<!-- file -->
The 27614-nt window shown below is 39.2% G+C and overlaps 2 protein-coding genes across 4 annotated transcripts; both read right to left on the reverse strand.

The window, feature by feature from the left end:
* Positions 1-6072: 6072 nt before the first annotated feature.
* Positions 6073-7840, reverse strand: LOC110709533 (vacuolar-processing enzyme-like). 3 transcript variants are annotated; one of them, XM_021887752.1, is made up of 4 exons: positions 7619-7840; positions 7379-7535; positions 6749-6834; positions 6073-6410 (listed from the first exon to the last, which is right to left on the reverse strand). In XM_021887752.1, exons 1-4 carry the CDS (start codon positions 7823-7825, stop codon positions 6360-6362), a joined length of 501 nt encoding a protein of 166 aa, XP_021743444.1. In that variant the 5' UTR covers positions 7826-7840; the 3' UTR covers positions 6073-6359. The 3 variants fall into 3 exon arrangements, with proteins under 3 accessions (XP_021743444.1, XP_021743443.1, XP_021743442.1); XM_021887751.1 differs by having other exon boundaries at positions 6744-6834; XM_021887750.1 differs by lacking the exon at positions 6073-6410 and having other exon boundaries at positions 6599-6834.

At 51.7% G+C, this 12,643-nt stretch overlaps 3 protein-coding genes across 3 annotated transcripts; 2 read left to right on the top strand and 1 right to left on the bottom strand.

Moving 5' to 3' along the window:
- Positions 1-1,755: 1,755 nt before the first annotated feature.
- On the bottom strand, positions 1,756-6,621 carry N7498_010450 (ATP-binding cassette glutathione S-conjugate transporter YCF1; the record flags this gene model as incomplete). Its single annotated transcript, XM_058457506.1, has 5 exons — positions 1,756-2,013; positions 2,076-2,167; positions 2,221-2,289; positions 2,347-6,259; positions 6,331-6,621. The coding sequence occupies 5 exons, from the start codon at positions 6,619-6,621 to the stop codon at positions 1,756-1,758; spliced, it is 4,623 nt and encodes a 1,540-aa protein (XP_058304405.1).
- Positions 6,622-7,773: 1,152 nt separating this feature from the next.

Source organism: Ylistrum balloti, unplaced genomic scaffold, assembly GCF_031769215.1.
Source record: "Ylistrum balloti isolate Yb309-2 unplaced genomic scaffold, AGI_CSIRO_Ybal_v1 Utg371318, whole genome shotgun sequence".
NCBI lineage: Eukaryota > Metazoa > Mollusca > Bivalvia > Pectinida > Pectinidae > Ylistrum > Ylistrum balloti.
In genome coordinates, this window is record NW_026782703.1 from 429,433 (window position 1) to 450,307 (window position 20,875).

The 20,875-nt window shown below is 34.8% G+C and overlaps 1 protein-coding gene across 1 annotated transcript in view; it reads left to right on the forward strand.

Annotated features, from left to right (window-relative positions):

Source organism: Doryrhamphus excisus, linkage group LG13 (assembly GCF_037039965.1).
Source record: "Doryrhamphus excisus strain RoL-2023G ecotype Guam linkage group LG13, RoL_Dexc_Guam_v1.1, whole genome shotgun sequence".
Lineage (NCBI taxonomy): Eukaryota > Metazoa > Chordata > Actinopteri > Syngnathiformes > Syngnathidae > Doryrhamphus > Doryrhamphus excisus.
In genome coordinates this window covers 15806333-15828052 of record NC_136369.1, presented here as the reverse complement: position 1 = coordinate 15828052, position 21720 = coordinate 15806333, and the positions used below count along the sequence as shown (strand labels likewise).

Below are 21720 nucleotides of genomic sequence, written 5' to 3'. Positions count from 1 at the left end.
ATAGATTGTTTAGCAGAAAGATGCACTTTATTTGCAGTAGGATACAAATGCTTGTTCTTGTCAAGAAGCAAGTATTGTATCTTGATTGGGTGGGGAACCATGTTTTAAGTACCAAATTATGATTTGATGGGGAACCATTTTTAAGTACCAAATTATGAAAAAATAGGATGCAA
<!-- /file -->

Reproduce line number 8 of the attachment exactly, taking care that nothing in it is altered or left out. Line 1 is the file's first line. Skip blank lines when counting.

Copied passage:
- On the bottom strand, positions 1,756-6,621 carry N7498_010450 (ATP-binding cassette glutathione S-conjugate transporter YCF1; the record flags this gene model as incomplete). Its single annotated transcript, XM_058457506.1, has 5 exons — positions 1,756-2,013; positions 2,076-2,167; positions 2,221-2,289; positions 2,347-6,259; positions 6,331-6,621. The coding sequence occupies 5 exons, from the start codon at positions 6,619-6,621 to the stop codon at positions 1,756-1,758; spliced, it is 4,623 nt and encodes a 1,540-aa protein (XP_058304405.1).